I loved the part in her book about cookie decorating with kids. Wait until you’ve got everything ready before you call them in. My daughter helped me more, but my younger two were all about licking the beaters once they cut out a few.

We decided to go with pumpkin cookies because most real ones are mismatched, lumpy and unique. Seemed fitting.

While the cookies baked (loved all the helpful how-to’s on keeping cut-out cookie shapes and dipping cutter in flour), I called in the big guns to help me mix up the colored icing. It calls for meringue powder. I’m an adult now.

I just love the way a man looks in the kitchen. Delicious.

Tinting Royal Icing is fun and hard work. But starting a maternity home in a developing nation might be less intimidating then icing the cookies. My hand shook and my writing was wobbly. At one point my husband said, “Let me try” in that tone that said “I will show you how to do this.”

He looked up from his work and said, “I really respect Bridget.”

After outlining the cookies, we flooded them. That’s how the professionals talk.

And then this happened:

I can never refer to myself as a professional again.

Moving on.

We ended up with a lumpy, bumpy pumpkin patch.

It was a super fun experience and the best thing about it?

THE COOKIES.

Once they dried, we ate them. The respect level in this house went way up. My kids fought over the last one! (Well, I hid the last one, but you probably already knew that!)

Not so bad for a first try, eh?

So, *go buy this beautiful book (seriously you will not believe the picture tutorials) and make some family memories! It will make an awesome Christmas gift! It’s only $10!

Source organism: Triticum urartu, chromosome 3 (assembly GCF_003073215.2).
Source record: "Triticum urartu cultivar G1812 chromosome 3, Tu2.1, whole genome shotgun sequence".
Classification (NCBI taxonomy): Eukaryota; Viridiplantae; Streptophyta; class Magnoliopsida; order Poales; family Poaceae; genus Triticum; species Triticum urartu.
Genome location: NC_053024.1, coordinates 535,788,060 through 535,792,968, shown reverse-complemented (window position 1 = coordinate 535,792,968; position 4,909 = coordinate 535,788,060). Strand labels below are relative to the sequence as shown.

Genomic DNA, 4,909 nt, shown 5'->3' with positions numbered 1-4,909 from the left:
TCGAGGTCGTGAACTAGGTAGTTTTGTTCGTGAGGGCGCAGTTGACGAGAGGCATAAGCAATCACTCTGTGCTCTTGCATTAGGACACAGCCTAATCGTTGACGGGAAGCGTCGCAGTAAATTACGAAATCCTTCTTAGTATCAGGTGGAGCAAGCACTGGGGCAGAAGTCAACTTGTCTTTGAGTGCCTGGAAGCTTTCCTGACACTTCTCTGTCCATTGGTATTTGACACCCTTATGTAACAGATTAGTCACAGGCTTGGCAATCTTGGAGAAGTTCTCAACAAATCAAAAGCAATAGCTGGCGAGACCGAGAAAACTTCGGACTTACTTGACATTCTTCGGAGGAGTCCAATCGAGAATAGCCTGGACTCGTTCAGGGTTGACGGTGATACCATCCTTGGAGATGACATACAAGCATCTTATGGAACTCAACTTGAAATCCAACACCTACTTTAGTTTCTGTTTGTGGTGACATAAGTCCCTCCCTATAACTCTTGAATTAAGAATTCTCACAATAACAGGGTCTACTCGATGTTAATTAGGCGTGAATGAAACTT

*Amazon affiliate

 

What Really Happens When We Dream Big

At least once a week, I want to quit.

One unexpected phone call, a big question I can’t answer, one more crisis and I just want to walk away from this great big beautiful burden because I don’t think I can take another breath.

Last week, I was drowning in understanding IRS laws, accounting questions, growing pains that come with seeking direction for the future and morestuffthanIcouldhandle. I cried more than I prayed and I felt sorry for myself. I left in the middle of it all and went to the grocery store and bought a pumpkin for my front porch. How spiritual is that?

I hope you respect me more for being honest and not less for being weak.

There are no plans for the 30+ hours I spend every week for Mercy House to ever be more than volunteer work. I don’t say that as a martyr. I just don’t know how to do this any other way. And yet the work, the dream, it grows bigger and more consuming every day. And I wonder how to keep going…how to make it to tomorrow…how to glorify God in my messy heart.

I am prone to wander, God, I feel it. Selfishness, it’s always there under the surface.

And at the same time, I love this house and these girls and this God-size dream so much that I cannot imagine quitting. Ever. Not even one day. But that doesn’t mean I don’t want to sometimes. God-stuff is hard work, mainly because I’m being rewritten in the process.

Do you want to know what I’m really learning in all of this? This isn’t so much about me helping others and “helping God,” it’s about Him using The Helping to change every single part of me. It’s a digging deep, gut-wrenching, are you really going to trust me, Kristen, when you don’t have it all figured out question?

So I compartmentalize.  I stir dinner, I watch my son play flag football, I write grants for Mercy House, I plan a trip over Christmas for my family, I drive my daughter to flute lessons, I manage a non-profit and I write as an outlet. I try to be a good wife, mother and friend and I mainly try not to drown. My life isn’t glamorous and it is messier than you think.

And I remind myself every time I feel the urge to run away that I’m not supposed to know what to do.  I’m no more qualified today than I was when I trembled in my initial yes. I just need Him more today than I did yesterday.

I look at how this dream has reshaped my family, my children, our future. It’s breathtaking. And so I keep breathing.

And even though I wake up and go to sleep scared to death, I’m beginning to understand when we pursue His big dream for our lives, we are changed in the process. It’s a painful good I wouldn’t trade for all the selfishness in the world.

“There are only two ways to live your life. One is as though nothing is a miracle. The other is as though everything is a miracle.” -Albert Einstein